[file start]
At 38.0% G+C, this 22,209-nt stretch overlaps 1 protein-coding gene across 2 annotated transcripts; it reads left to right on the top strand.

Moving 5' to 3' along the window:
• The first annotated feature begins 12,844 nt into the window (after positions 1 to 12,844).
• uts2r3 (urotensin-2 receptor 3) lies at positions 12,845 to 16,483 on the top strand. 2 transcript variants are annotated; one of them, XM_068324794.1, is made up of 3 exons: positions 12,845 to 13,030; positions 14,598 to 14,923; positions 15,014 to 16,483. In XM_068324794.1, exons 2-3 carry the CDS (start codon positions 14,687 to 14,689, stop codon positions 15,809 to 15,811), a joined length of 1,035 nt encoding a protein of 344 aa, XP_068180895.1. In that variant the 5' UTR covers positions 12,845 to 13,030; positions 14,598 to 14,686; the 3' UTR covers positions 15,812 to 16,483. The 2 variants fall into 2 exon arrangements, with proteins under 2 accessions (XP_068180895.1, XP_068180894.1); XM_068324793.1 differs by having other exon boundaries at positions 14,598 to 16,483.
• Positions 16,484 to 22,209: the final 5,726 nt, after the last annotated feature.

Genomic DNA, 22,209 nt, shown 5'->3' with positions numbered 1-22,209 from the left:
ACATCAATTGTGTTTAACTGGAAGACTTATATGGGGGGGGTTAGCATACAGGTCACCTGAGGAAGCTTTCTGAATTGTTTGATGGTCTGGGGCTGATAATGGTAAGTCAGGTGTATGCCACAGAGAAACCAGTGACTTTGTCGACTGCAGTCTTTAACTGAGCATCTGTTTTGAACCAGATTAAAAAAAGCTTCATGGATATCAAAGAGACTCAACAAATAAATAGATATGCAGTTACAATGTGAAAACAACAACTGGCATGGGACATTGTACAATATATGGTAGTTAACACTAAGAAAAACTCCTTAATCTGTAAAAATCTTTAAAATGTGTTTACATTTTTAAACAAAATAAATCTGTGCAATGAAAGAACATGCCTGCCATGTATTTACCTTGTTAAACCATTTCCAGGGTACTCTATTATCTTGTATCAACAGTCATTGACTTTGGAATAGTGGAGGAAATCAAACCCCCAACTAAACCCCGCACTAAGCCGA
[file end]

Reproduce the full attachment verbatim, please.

At 38.0% G+C, this 22,209-nt stretch overlaps 1 protein-coding gene across 2 annotated transcripts; it reads left to right on the top strand.

Moving 5' to 3' along the window:
• The first annotated feature begins 12,844 nt into the window (after positions 1 to 12,844).
• uts2r3 (urotensin-2 receptor 3) lies at positions 12,845 to 16,483 on the top strand. 2 transcript variants are annotated; one of them, XM_068324794.1, is made up of 3 exons: positions 12,845 to 13,030; positions 14,598 to 14,923; positions 15,014 to 16,483. In XM_068324794.1, exons 2-3 carry the CDS (start codon positions 14,687 to 14,689, stop codon positions 15,809 to 15,811), a joined length of 1,035 nt encoding a protein of 344 aa, XP_068180895.1. In that variant the 5' UTR covers positions 12,845 to 13,030; positions 14,598 to 14,686; the 3' UTR covers positions 15,812 to 16,483. The 2 variants fall into 2 exon arrangements, with proteins under 2 accessions (XP_068180895.1, XP_068180894.1); XM_068324793.1 differs by having other exon boundaries at positions 14,598 to 16,483.
• Positions 16,484 to 22,209: the final 5,726 nt, after the last annotated feature.

Genomic DNA, 22,209 nt, shown 5'->3' with positions numbered 1-22,209 from the left:
ACATCAATTGTGTTTAACTGGAAGACTTATATGGGGGGGGTTAGCATACAGGTCACCTGAGGAAGCTTTCTGAATTGTTTGATGGTCTGGGGCTGATAATGGTAAGTCAGGTGTATGCCACAGAGAAACCAGTGACTTTGTCGACTGCAGTCTTTAACTGAGCATCTGTTTTGAACCAGATTAAAAAAAGCTTCATGGATATCAAAGAGACTCAACAAATAAATAGATATGCAGTTACAATGTGAAAACAACAACTGGCATGGGACATTGTACAATATATGGTAGTTAACACTAAGAAAAACTCCTTAATCTGTAAAAATCTTTAAAATGTGTTTACATTTTTAAACAAAATAAATCTGTGCAATGAAAGAACATGCCTGCCATGTATTTACCTTGTTAAACCATTTCCAGGGTACTCTATTATCTTGTATCAACAGTCATTGACTTTGGAATAGTGGAGGAAATCAAACCCCCAACTAAACCCCGCACTAAGCCGA